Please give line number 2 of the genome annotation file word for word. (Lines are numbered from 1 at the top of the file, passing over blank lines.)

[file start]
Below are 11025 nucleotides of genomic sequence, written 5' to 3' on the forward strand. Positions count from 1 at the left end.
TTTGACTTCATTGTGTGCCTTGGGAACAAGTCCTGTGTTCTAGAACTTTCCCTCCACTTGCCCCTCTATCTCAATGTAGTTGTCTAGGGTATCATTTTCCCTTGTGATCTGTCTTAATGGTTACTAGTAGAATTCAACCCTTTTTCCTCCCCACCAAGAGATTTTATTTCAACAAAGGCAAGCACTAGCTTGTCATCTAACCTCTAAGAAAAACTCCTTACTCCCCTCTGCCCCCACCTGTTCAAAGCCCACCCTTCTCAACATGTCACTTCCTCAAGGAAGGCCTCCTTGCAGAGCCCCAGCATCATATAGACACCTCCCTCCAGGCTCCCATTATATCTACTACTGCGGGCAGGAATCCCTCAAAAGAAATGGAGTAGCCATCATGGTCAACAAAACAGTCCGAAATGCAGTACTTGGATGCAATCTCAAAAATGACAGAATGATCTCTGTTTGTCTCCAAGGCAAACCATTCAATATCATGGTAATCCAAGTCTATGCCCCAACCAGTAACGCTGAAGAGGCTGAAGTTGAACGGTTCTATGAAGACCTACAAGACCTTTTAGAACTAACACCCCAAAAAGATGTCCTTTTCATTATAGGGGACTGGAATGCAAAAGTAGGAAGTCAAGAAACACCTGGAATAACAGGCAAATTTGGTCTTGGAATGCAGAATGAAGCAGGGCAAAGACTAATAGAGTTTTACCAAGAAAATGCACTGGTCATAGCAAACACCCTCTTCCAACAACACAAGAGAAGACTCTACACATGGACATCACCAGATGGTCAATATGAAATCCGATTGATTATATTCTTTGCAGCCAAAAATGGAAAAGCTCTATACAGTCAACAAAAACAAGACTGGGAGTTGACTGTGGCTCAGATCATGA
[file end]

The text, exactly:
TTTGACTTCATTGTGTGCCTTGGGAACAAGTCCTGTGTTCTAGAACTTTCCCTCCACTTGCCCCTCTATCTCAATGTAGTTGTCTAGGGTATCATTTTCCCTTGTGATCTGTCTTAATGGTTACTAGTAGAATTCAACCCTTTTTCCTCCCCACCAAGAGATTTTATTTCAACAAAGGCAAGCACTAGCTTGTCATCTAACCTCTAAGAAAAACTCCTTACTCCCCTCTGCCCCCACCTGTTCAAAGCCCACCCTTCTCAACATGTCACTTCCTCAAGGAAGGCCTCCTTGCAGAGCCCCAGCATCATATAGACACCTCCCTCCAGGCTCCCATTATATCTACTACTGCGGGCAGGAATCCCTCAAAAGAAATGGAGTAGCCATCATGGTCAACAAAACAGTCCGAAATGCAGTACTTGGATGCAATCTCAAAAATGACAGAATGATCTCTGTTTGTCTCCAAGGCAAACCATTCAATATCATGGTAATCCAAGTCTATGCCCCAACCAGTAACGCTGAAGAGGCTGAAGTTGAACGGTTCTATGAAGACCTACAAGACCTTTTAGAACTAACACCCCAAAAAGATGTCCTTTTCATTATAGGGGACTGGAATGCAAAAGTAGGAAGTCAAGAAACACCTGGAATAACAGGCAAATTTGGTCTTGGAATGCAGAATGAAGCAGGGCAAAGACTAATAGAGTTTTACCAAGAAAATGCACTGGTCATAGCAAACACCCTCTTCCAACAACACAAGAGAAGACTCTACACATGGACATCACCAGATGGTCAATATGAAATCCGATTGATTATATTCTTTGCAGCCAAAAATGGAAAAGCTCTATACAGTCAACAAAAACAAGACTGGGAGTTGACTGTGGCTCAGATCATGA